• ICANN Reveals Applied-For gTLD Strings
  • June 22, 2012 | Authors: Matthew T. Schoonover; Timothy J. Toohey
  • Law Firms: Snell & Wilmer L.L.P. - Phoenix Office ; Snell & Wilmer L.L.P. - Los Angeles Office
  • June 13 marked “Reveal Day” — the day on which the Internet Corporation for Assigned Names and Numbers (ICANN) released the list of applied-for generic top-level domains (gTLD). These new gTLD suffixes, which follow the “.” in a domain name, expand the number of available options beyond the familiar “.com,” “.org,” “.edu,” and other existing gTLDs. According to ICANN, the expansion of top-level domain name options will increase competition and choice for the Internet’s addressing system.

    Trademark owners should be aware of the new gTLD regime and of the pending applications because they present both pitfalls and opportunities. The pitfalls consist in the potential that the new gTLDs may be confusingly similar to existing marks and thus infringe or dilute existing trademarks. In this regard, trademark owners should note that Reveal Day marks the beginning of a seven-month period in which objections can be filed against an applied-for gTLD string. Such objections may be based on four possible grounds: (1) string confusion objections, i.e., an applied-for string is confusingly similar to an existing TLD or another applied-for gTLD; (2) legal rights objections, i.e., an applied-for gTLD infringes the existing legal rights of the objector, such as the objector’s trademark rights; (3) limited public interest objections, i.e., the applied-for gTLD is contrary to accepted principles of morality and public order as recognized under international law; and (4) community objections, i.e., opposition to the applied-for gTLD from a significant portion of the community to which the gTLD is targeted.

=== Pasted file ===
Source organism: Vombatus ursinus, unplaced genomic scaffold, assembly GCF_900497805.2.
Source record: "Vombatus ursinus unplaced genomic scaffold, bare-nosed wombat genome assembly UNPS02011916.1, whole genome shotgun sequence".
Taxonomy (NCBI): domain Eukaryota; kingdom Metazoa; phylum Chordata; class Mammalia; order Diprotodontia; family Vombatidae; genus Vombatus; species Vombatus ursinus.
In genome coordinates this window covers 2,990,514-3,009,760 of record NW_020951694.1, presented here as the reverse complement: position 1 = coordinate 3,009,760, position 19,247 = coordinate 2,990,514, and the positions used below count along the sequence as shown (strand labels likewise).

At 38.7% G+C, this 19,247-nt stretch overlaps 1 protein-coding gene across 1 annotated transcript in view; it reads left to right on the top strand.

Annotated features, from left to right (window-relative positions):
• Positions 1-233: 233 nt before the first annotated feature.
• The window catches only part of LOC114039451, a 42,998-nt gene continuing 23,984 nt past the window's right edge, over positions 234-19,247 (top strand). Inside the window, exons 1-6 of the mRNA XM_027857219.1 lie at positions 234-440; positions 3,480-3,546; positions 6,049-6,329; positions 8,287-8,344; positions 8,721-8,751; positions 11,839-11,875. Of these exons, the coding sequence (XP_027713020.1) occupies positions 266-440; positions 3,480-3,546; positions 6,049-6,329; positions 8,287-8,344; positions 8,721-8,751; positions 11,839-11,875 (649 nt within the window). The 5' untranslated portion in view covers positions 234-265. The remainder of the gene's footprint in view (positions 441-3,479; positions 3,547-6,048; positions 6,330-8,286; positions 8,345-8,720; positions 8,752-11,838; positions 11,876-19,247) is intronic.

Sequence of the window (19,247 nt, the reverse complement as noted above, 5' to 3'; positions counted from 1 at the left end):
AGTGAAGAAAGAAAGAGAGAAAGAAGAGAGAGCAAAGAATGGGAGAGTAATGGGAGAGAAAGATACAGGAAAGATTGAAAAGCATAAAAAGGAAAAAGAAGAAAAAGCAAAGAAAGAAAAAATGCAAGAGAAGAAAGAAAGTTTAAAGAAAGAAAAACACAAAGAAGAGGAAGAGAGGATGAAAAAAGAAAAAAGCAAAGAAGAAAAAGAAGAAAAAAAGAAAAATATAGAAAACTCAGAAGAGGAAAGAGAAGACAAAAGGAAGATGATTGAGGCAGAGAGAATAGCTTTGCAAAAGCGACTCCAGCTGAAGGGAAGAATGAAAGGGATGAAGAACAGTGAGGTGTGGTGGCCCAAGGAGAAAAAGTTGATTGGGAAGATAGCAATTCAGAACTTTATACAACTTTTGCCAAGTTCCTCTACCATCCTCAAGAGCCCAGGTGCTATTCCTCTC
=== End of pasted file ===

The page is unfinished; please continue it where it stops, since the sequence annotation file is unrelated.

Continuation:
The new gTLDs also present trademark owners with an opportunity to protect their marks. Owners can protect marks by taking advantage of ICANN’s “Sunrise” period, which provides owners with the opportunity to register their trademark as a second-level domain name, i.e., the prefix operator to the left of the “.” in an Internet address. Even if a trademark owner was not one of the applicants for the applied-for gTLD strings, it should consider registering a second-level domain name under such a gTLD. For example, if a third party has applied for the gTLD “.inc” a trademark owner may consider registering its trademark or brand name as a second-level domain name, e.g., “trademark.inc” to protect its rights. Mark owners further have the opportunity to protect their marks through ICANN’s Trademark Clearinghouse. For a fee, mark owners can register their marks in the Trademark Clearinghouse in order to receive notice of the registration of a domain name that includes the registered mark. In addition, domain name registrants will receive real-time notice that their attempted registration matches a Trademark Clearinghouse record.

    The new gTLD regime represents the reality of the ever-increasing importance of the Internet in today’s commercial marketplace. As ever, trademark owners should be diligent in protecting their marks online and take careful note of the filings for the new gTLDs.